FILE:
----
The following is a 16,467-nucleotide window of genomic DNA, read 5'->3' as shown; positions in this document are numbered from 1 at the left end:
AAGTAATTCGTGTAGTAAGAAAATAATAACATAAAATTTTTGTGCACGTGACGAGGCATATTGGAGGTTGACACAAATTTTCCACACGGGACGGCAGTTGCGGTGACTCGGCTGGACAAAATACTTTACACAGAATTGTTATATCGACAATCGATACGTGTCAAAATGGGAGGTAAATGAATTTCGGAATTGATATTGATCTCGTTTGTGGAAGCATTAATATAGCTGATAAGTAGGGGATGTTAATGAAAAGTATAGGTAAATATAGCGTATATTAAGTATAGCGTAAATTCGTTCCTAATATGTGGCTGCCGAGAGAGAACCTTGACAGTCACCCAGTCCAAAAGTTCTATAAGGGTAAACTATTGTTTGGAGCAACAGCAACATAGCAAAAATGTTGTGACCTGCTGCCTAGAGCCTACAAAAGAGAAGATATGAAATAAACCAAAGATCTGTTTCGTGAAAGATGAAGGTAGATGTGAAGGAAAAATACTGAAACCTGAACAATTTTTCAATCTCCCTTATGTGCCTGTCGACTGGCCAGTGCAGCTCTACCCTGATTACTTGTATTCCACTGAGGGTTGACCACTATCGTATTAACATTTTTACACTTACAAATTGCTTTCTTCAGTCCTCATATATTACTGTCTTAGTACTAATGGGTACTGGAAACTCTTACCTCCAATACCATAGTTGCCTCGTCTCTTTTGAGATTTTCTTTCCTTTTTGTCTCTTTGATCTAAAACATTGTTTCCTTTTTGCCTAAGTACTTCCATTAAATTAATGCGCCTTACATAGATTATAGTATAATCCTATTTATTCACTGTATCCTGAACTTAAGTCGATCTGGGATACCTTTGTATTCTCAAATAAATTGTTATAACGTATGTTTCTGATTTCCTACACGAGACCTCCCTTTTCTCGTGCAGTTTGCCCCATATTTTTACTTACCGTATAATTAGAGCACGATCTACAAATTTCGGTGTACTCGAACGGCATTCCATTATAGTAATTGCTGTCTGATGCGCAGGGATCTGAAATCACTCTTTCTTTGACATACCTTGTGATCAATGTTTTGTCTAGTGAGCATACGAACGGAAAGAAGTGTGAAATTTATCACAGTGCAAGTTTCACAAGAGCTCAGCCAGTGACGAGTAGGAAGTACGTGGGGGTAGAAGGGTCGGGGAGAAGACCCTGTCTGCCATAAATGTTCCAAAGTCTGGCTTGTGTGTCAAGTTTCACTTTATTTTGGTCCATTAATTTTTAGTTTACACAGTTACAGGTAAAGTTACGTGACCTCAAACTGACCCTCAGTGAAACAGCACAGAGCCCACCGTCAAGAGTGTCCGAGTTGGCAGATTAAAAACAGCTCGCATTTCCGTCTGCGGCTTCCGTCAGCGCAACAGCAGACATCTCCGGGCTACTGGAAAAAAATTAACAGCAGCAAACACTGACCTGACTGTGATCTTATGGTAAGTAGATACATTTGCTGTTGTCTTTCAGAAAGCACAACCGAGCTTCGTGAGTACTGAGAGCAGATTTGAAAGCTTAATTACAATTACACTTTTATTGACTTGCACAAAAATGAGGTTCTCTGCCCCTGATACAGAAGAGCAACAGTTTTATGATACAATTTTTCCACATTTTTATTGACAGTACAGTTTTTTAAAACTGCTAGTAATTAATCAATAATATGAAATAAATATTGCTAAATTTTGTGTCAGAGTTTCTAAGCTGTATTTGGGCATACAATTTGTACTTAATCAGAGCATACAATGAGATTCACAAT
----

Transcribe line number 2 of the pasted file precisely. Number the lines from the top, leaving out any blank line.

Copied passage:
AAGTAATTCGTGTAGTAAGAAAATAATAACATAAAATTTTTGTGCACGTGACGAGGCATATTGGAGGTTGACACAAATTTTCCACACGGGACGGCAGTTGCGGTGACTCGGCTGGACAAAATACTTTACACAGAATTGTTATATCGACAATCGATACGTGTCAAAATGGGAGGTAAATGAATTTCGGAATTGATATTGATCTCGTTTGTGGAAGCATTAATATAGCTGATAAGTAGGGGATGTTAATGAAAAGTATAGGTAAATATAGCGTATATTAAGTATAGCGTAAATTCGTTCCTAATATGTGGCTGCCGAGAGAGAACCTTGACAGTCACCCAGTCCAAAAGTTCTATAAGGGTAAACTATTGTTTGGAGCAACAGCAACATAGCAAAAATGTTGTGACCTGCTGCCTAGAGCCTACAAAAGAGAAGATATGAAATAAACCAAAGATCTGTTTCGTGAAAGATGAAGGTAGATGTGAAGGAAAAATACTGAAACCTGAACAATTTTTCAATCTCCCTTATGTGCCTGTCGACTGGCCAGTGCAGCTCTACCCTGATTACTTGTATTCCACTGAGGGTTGACCACTATCGTATTAACATTTTTACACTTACAAATTGCTTTCTTCAGTCCTCATATATTACTGTCTTAGTACTAATGGGTACTGGAAACTCTTACCTCCAATACCATAGTTGCCTCGTCTCTTTTGAGATTTTCTTTCCTTTTTGTCTCTTTGATCTAAAACATTGTTTCCTTTTTGCCTAAGTACTTCCATTAAATTAATGCGCCTTACATAGATTATAGTATAATCCTATTTATTCACTGTATCCTGAACTTAAGTCGATCTGGGATACCTTTGTATTCTCAAATAAATTGTTATAACGTATGTTTCTGATTTCCTACACGAGACCTCCCTTTTCTCGTGCAGTTTGCCCCATATTTTTACTTACCGTATAATTAGAGCACGATCTACAAATTTCGGTGTACTCGAACGGCATTCCATTATAGTAATTGCTGTCTGATGCGCAGGGATCTGAAATCACTCTTTCTTTGACATACCTTGTGATCAATGTTTTGTCTAGTGAGCATACGAACGGAAAGAAGTGTGAAATTTATCACAGTGCAAGTTTCACAAGAGCTCAGCCAGTGACGAGTAGGAAGTACGTGGGGGTAGAAGGGTCGGGGAGAAGACCCTGTCTGCCATAAATGTTCCAAAGTCTGGCTTGTGTGTCAAGTTTCACTTTATTTTGGTCCATTAATTTTTAGTTTACACAGTTACAGGTAAAGTTACGTGACCTCAAACTGACCCTCAGTGAAACAGCACAGAGCCCACCGTCAAGAGTGTCCGAGTTGGCAGATTAAAAACAGCTCGCATTTCCGTCTGCGGCTTCCGTCAGCGCAACAGCAGACATCTCCGGGCTACTGGAAAAAAATTAACAGCAGCAAACACTGACCTGACTGTGATCTTATGGTAAGTAGATACATTTGCTGTTGTCTTTCAGAAAGCACAACCGAGCTTCGTGAGTACTGAGAGCAGATTTGAAAGCTTAATTACAATTACACTTTTATTGACTTGCACAAAAATGAGGTTCTCTGCCCCTGATACAGAAGAGCAACAGTTTTATGATACAATTTTTCCACATTTTTATTGACAGTACAGTTTTTTAAAACTGCTAGTAATTAATCAATAATATGAAATAAATATTGCTAAATTTTGTGTCAGAGTTTCTAAGCTGTATTTGGGCATACAATTTGTACTTAATCAGAGCATACAATGAGATTCACAAT